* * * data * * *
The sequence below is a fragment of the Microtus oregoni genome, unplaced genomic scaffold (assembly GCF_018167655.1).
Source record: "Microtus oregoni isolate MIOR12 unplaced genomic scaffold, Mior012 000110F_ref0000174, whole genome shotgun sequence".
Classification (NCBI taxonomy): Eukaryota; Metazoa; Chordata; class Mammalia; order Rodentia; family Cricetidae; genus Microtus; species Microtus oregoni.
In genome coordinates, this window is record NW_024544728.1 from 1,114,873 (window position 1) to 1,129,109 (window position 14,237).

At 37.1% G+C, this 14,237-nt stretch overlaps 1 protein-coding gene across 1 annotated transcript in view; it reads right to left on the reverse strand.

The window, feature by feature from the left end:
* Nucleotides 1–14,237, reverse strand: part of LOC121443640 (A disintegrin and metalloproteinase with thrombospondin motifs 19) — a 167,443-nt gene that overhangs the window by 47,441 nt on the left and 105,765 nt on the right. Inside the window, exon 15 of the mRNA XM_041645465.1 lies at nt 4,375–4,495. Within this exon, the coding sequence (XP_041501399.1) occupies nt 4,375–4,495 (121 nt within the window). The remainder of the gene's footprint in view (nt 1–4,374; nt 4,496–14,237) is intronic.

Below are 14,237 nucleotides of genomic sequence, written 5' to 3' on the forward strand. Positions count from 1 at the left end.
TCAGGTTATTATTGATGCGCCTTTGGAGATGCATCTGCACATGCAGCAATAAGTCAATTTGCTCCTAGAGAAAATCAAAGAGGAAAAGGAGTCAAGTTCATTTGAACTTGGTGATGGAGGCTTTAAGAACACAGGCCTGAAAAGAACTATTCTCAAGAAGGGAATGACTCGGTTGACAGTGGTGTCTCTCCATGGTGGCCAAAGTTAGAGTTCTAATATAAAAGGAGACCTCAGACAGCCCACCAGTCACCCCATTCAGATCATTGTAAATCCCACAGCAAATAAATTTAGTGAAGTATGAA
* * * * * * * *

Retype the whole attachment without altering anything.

The sequence below is a fragment of the Microtus oregoni genome, unplaced genomic scaffold (assembly GCF_018167655.1).
Source record: "Microtus oregoni isolate MIOR12 unplaced genomic scaffold, Mior012 000110F_ref0000174, whole genome shotgun sequence".
Classification (NCBI taxonomy): Eukaryota; Metazoa; Chordata; class Mammalia; order Rodentia; family Cricetidae; genus Microtus; species Microtus oregoni.
In genome coordinates, this window is record NW_024544728.1 from 1,114,873 (window position 1) to 1,129,109 (window position 14,237).

At 37.1% G+C, this 14,237-nt stretch overlaps 1 protein-coding gene across 1 annotated transcript in view; it reads right to left on the reverse strand.

The window, feature by feature from the left end:
* Nucleotides 1–14,237, reverse strand: part of LOC121443640 (A disintegrin and metalloproteinase with thrombospondin motifs 19) — a 167,443-nt gene that overhangs the window by 47,441 nt on the left and 105,765 nt on the right. Inside the window, exon 15 of the mRNA XM_041645465.1 lies at nt 4,375–4,495. Within this exon, the coding sequence (XP_041501399.1) occupies nt 4,375–4,495 (121 nt within the window). The remainder of the gene's footprint in view (nt 1–4,374; nt 4,496–14,237) is intronic.

Below are 14,237 nucleotides of genomic sequence, written 5' to 3' on the forward strand. Positions count from 1 at the left end.
TCAGGTTATTATTGATGCGCCTTTGGAGATGCATCTGCACATGCAGCAATAAGTCAATTTGCTCCTAGAGAAAATCAAAGAGGAAAAGGAGTCAAGTTCATTTGAACTTGGTGATGGAGGCTTTAAGAACACAGGCCTGAAAAGAACTATTCTCAAGAAGGGAATGACTCGGTTGACAGTGGTGTCTCTCCATGGTGGCCAAAGTTAGAGTTCTAATATAAAAGGAGACCTCAGACAGCCCACCAGTCACCCCATTCAGATCATTGTAAATCCCACAGCAAATAAATTTAGTGAAGTATGAA